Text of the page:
This has nothing to do with my layout progress. However, I wanted to show some new additions to the layout. My dear friend, Günter Schirmer, passed away a few months ago (Decemer, 2022). His wife brought these to me, knowing that I was an Eisenbahn fan. These signs were taken off of a Class 144 electric locomotive from 1935!
More signs from Günter Schirmer. These are from a passenger car from 1930! Günter's father worked for the railway. He passed these along to Günter. I will forever cherish these gifts!!  NOTE: You can see my scratch-built Murnau Bf building in the background (with the white roof seams).


May 26, 2022 – A 100-Year Jubilee and (FINALLY!) A Ride Behind An E69! (5 July 2023)

We took a trip to Oberbayern specifically to celebrate the 100-Year Jubilee of the E69 04, which is a static monument just outside of the Murnau Bf. In order to get down to Murnau, we took a historic train from the München Ostbahnhof - complete with historic cars AND the E69 05!! It was a bucket list trip that allowed me to finally ride behind one of the E69s. I finally got to "meet" the E69 05 as well. The only E69 I haven't seen in person is the E69 03 - so, 4 out of 5. Oh, and we may have done a bunch of Alpine hiking and went to the Passion Play, too, while we were there. A bit if a railroading tie-in to the Passion Play. Through 1990s play, special trains would run on KBS 963 thoughout the "play season". It was stopped when all passing sidings, except for the one in Bad Kohlgrub, were pulled up. Well, I'm happy to report that I managed to ride a special train for the Passion Play! Yes, the last train of the night is advertised as, "Oberammergau nach München Hbf". I asked a conductor, and he confirmed that these are special trains for the Passion Play to make for a more seamless journey for those returning to München by train at the end of the night. Very cool!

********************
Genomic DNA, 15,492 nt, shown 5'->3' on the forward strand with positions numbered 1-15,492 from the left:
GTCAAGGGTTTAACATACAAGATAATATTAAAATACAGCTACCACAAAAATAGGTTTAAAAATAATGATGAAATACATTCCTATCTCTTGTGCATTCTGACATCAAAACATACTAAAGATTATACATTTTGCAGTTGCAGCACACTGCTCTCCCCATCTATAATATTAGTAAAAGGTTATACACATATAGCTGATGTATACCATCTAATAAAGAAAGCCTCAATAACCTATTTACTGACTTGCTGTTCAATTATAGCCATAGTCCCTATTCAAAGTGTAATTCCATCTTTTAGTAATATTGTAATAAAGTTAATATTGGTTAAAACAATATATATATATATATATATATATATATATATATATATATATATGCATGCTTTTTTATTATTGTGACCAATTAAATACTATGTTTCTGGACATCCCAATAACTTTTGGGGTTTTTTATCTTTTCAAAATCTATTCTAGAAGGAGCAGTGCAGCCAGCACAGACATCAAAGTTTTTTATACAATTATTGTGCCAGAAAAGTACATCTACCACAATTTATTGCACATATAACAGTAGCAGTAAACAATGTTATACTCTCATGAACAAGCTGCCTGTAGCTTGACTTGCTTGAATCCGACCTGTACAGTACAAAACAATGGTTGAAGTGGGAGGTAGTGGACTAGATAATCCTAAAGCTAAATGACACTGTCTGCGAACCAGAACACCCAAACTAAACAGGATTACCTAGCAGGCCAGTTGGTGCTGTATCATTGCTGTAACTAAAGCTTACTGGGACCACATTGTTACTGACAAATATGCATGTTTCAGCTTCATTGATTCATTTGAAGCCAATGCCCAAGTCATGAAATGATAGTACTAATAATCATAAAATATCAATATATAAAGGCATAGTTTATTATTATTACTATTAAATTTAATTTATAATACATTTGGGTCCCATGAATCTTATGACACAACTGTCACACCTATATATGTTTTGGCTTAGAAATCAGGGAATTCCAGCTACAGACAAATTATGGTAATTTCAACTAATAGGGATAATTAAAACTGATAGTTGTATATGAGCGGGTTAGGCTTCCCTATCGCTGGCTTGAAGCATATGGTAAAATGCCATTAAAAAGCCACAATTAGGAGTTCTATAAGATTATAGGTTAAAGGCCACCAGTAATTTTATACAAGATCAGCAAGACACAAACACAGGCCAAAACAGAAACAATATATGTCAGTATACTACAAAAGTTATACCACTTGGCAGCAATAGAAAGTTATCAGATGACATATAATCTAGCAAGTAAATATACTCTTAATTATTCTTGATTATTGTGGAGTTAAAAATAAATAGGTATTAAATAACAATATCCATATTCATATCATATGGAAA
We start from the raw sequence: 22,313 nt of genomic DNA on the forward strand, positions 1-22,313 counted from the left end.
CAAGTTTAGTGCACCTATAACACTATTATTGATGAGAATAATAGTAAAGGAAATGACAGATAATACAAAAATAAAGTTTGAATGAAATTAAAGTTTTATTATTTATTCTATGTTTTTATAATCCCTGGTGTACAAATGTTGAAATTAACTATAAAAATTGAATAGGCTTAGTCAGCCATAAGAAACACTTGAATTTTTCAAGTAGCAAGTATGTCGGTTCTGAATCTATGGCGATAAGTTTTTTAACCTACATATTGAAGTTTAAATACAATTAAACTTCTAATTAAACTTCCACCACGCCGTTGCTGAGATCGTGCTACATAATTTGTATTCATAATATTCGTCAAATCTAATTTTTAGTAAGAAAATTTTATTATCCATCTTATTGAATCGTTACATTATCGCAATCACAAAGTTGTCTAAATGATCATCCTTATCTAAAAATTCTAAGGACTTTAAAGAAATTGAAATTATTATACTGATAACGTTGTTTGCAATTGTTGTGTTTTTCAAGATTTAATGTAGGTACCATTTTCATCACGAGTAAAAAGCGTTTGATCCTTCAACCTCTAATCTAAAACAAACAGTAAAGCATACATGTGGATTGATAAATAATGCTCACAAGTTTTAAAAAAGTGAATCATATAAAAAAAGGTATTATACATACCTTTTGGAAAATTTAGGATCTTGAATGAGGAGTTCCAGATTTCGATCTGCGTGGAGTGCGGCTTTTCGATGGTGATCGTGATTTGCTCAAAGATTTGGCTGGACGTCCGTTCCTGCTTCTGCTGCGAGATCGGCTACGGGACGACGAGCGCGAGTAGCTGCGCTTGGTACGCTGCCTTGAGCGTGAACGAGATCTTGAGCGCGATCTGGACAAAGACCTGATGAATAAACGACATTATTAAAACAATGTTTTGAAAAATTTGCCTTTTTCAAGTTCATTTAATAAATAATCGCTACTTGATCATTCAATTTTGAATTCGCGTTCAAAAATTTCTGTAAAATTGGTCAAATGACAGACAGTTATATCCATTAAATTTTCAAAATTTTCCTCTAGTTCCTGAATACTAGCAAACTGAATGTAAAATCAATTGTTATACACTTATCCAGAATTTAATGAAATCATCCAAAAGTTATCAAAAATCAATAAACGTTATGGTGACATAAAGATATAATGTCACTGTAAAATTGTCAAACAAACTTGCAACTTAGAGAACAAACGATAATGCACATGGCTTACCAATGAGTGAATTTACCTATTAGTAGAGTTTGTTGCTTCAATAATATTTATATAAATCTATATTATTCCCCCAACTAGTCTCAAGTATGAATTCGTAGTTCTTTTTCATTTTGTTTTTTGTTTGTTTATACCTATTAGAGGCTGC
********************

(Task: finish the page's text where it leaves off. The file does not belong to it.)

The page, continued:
Photos of my E69 adventure on Vatertag:

This photo shows the historic train being pulled by the E69 05 pulling into the München Ostbahnhof.
Me in front of the E69 05 at the München Ostbahnhof.
The Personenwagen we'll be riding in down to Murnau Bf. I believe these cars were called "Donnerbuchse", or "Thunder Box" in English, because they were so loud to ride in.
A close-up of the E69 05 in Murnau Bahnhof. The engineer is featured in several YouTube videos with the E69 05. So, it was pretty cool to see him! I'm not saying that I was "star-struck", but I did add him to the photo on purpose!
A photo of the historic train in Murnau Bahnhof.